Forsaken – After the Fall

I find it surprising that “After the Fall” is my first crossing with Malta’s Forsaken, a very mature quartet of songwriters who have plundered the lush orchards of doom since 1991. “After the Fall” is very vibrant sounding sonically, with a guitar buzz that breathes in a room ambience and a massive tone that gives this band that hint of a stoner doom vibe. Vintage amps and old guitars, all played loudly is the sound they are successfully emulating, but the motion and openness in the riff work and overall compositions take on more of a weighty epic metal grandiosity. There’s a noticeable level of seriousness and angered intent in the music, more so than any stoner doom band that I’ve heard in ages, so the stylistic comparison begins and ends with the guitar sound. Leo Stivala’s vocal skills are quite impressive in the pitch singing style, for his power comes off as effortless and the smoothness in his pipes masterfully walks the line between uplifting energy, and more subtle/quiet dynamics all without ever sounding like a 3rd rate power metal cheese fest. “Armida’s Kiss” in particular stood out due to an insanely heavy hook with grooved out and unpredictable motion in the main riff, only to further open up structurally with classy solo work and a new set of riff ideas. Forsaken aren’t afraid to stray off the beaten path and pride themselves on breaking out of tired and true pop structures. Don’t be surprised to hear a song end in a much different area/mindset than it began. This trait is one of the many that really draws me to this band. The emotion within the songs and obvious care for every note on this album instantly won me over even with having no preconceived notions going in. Add sparse, but quite enjoyable solos to further push the epic metal hugeness of “After the Fall” to the forefront of the genre and my “regular rotation” stack of listening CDs. After several trips through this CD, it became clear that Candlemass is a very big influence on Forsaken, but the band has clearly risen above their idols in many ways with so much more musical development in their arsenal and by avoiding the blatant Sabbath worship employed by Leif and crew. A truly great release. –Marty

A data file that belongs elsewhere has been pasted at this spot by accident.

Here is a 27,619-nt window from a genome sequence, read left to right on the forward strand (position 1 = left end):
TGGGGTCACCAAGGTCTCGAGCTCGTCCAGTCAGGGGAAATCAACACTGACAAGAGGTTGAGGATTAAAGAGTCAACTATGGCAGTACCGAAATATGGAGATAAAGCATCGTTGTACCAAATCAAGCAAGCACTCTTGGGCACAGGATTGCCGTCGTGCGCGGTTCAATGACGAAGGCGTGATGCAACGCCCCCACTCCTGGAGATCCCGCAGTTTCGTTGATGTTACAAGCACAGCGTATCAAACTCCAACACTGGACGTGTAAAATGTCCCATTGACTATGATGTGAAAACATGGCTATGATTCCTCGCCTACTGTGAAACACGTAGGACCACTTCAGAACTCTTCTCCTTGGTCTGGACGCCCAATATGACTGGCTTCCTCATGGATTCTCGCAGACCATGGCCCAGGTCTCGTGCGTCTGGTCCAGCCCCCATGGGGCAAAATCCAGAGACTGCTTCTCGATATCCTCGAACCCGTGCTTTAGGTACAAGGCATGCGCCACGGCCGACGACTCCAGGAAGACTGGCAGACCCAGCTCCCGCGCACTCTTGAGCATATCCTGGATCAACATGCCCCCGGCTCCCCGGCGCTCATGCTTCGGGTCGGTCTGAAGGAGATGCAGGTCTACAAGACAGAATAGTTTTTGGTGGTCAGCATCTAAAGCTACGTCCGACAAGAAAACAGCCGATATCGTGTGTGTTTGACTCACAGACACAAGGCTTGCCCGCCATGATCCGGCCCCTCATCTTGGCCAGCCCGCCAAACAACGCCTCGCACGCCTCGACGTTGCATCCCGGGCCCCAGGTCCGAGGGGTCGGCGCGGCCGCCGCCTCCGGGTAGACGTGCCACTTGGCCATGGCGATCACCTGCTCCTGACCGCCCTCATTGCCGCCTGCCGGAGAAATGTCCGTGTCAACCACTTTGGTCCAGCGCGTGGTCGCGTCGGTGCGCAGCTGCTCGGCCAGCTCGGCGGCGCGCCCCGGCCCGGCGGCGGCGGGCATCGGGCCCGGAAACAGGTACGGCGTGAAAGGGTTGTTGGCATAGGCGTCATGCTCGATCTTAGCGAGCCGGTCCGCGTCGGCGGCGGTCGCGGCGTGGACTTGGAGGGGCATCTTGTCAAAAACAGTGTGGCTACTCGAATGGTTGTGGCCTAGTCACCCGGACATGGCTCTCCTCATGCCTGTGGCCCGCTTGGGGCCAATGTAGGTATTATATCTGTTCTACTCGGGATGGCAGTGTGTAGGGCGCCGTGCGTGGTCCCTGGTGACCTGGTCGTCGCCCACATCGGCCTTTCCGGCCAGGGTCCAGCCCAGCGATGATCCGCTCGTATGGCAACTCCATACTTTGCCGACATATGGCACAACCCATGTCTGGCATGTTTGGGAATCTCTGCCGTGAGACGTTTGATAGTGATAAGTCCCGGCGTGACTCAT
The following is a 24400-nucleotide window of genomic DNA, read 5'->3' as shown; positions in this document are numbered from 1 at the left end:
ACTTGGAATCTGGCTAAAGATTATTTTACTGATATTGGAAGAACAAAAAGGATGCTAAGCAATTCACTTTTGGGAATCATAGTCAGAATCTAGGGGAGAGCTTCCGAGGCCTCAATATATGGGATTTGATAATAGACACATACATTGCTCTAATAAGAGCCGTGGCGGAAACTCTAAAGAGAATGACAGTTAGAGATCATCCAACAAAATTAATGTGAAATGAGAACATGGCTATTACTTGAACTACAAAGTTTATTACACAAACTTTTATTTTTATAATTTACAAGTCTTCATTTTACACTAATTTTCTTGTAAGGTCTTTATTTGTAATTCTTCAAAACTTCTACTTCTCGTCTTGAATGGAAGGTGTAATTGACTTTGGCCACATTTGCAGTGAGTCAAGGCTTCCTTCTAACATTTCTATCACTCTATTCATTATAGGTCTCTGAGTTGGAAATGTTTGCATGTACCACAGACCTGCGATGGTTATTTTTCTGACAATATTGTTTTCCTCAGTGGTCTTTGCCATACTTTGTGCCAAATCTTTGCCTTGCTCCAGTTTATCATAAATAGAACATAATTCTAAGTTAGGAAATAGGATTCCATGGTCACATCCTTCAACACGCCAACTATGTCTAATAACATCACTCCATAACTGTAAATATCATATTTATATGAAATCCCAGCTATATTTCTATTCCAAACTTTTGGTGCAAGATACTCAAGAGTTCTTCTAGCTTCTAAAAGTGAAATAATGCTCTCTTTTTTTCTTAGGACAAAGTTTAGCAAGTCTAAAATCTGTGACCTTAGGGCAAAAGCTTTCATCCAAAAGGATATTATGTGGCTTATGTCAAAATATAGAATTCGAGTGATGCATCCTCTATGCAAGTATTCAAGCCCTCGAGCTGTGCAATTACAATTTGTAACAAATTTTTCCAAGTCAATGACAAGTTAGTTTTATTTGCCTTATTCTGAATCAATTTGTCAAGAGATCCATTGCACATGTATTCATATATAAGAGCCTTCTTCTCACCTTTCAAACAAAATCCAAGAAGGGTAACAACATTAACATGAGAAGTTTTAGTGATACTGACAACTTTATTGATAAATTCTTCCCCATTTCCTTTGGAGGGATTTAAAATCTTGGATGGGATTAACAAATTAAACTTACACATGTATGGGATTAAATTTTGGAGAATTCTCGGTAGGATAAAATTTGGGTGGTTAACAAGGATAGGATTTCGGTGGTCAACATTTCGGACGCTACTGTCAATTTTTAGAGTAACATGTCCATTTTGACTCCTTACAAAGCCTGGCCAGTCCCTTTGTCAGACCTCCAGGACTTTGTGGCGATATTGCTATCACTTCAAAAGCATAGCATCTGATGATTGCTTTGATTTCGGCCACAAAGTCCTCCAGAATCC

~ by martyworm on January 4, 2010.

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